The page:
Grabbing cancer by the helm
Survivor invests in brain tumor research
Against the San Francisco skyline, Scott Winneker vigorously tacks the jib aboard the Gemini just as the warm Bay breeze catches its sails.
“I feel it, I love it,” he says, settling back at the helm of his 1970 Ericson 35 sailboat.
Nine years ago, when Winneker was diagnosed with brain cancer, neither he nor his physicians imagined he would still be thrill-seeking on the San Francisco Bay. Now 58, Winneker has not only beaten very grim odds but has become a passionate supporter of causes he cares about, including the work to better understand glioblastoma cell formation at UC Davis Health System and Comprehensive Cancer Center.
“For whatever reason, I’m still here,” says Winneker, in happy disbelief.
Winneker’s brain cancer journey began when he was working as an air traffic controller and had a routine annual physical as required. At the time, he sensed that something was wrong with his visual perception. Further tests revealed a stage 4 glioblastoma multiforme brain tumor, the most common and most serious malignant brain tumor in adults.
Based on prior medical studies, “doctors gave him a 20 percent chance of surviving two years,” says Julie Rader, Winneker’s significant other and the UC Davis Health Sciences Development business manager.
The prognosis was devastating, and Winneker feared he would not live to see his two sons graduate from college, get married or buy their first homes.
“I had to tell myself that things would be OK,” Winneker recalls. “I had a lot of people helping me and giving me good vibes. I’ve been very fortunate with people, with God — it’s a good thing.”
Voyage to survivorship
Winneker underwent a craniotomy, and surgeons removed the tumor. He then had six months of simultaneous chemotherapy and radiation therapy, then more chemotherapy. Winneker’s physicians monitored him and, when a small growth appeared at the tumor site, they performed a gamma knife procedure. He recalls his head being placed in a metal harness, then receiving high-energy gamma rays shot directly at the tumor. Winneker light-heartedly relates the procedure to a scene in the science fiction movie Back to the Future.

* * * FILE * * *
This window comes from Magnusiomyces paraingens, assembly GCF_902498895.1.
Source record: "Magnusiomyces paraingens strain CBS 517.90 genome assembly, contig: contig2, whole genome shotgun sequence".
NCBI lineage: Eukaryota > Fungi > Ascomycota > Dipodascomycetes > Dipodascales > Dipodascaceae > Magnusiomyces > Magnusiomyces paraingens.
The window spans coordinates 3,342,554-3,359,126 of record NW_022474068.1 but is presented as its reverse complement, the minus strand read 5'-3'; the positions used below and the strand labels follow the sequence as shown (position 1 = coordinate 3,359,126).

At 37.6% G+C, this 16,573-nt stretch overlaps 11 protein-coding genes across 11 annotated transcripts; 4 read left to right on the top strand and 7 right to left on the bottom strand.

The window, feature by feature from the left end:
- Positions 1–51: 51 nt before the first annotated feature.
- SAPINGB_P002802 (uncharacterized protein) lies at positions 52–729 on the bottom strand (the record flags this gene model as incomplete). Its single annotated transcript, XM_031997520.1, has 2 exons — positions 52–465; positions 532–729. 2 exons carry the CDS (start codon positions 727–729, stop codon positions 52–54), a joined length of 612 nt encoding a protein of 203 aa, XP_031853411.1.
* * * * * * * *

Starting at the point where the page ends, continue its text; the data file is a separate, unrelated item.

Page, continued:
Winneker’s humor and positive attitude have been a driving force along his voyage.
“I don’t remember getting mad at the situation because, to me, cancer is a part of life and you’ve got to deal with it the best you can,” Winneker says.
Winneker survived some major setbacks. Following an additional surgery at a Bay Area cancer center, he contracted a staph infection, requiring intravenous antibiotics 24 hours a day for six months.
“That was an extremely difficult time for us, but we got through it,” Rader says.
The infection ultimately led to removal of his bone flap, which left him with a permanent soft spot on the back of his head. Winneker also developed Parkinson’s disease, aphasia (difficulty speaking), short-term memory problems and a loss of peripheral vision — the result of years of cancer treatments.
But he has slowly been weaned off of his monthly chemotherapy, and his medical condition is considered “stable.”
And he is happy to report that both his sons graduated from college, got married and have their own homes.
“Scott is an inspiration to everyone who has helped him through this journey,” says Rader.
An anchor for giving
Winneker’s journey to survivorship sparked his philanthropic activities. He began giving to the UC Davis Health System when he purchased 12 paintings during the Children’s Miracle Network’s fundraising gala “Painting for Miracles.” The works decorate the walls of his home.
When informed of important research into the causes of his own disease, Winneker made a $25,000 gift to Paul Knoepfler, UC Davis associate professor of cell biology and human anatomy. Knoepfler’s research aims to understand why glioblastoma forms and to find new ways to treat the disease by killing the cancer cells.
Winneker doesn’t plan to stop there.
“I was very blessed with my career as an air traffic controller, and I wanted to give back,” he says. “I felt UC Davis was a good place to do that.”
Winneker plans to earmark a portion of his estate to support scientific research at UC Davis in perpetuity.
“Any gift to UC Davis is a meaningful investment in our programs and our leading-edge research initiatives,” says Jeffrey Fischer-Smith, the cancer center’s senior director of development. “A planned gift is the perfect way for a donor to contribute to a specific program or area of research and to receive assistance in the estate planning process to ensure their wishes are carried out.”
Riding high on the waves of retirement
Now six years into retirement, Winneker continues his active lifestyle playing Ping-Pong, riding his stationary bicycle and keeping his 1973 Dodge truck in perfect running condition. Winneker and Rader also enjoy spending time at home together, cooking, dining and watching Winneker’s beloved Seattle Seahawks.
“I do my own thing for the most part, but I find a way to make things work with the help of my friends,” says Winneker.
But his greatest thrill is still behind the helm of the Gemini with the San Francisco Bay breeze in his hair and the cool spray of white-capped waves upon his face.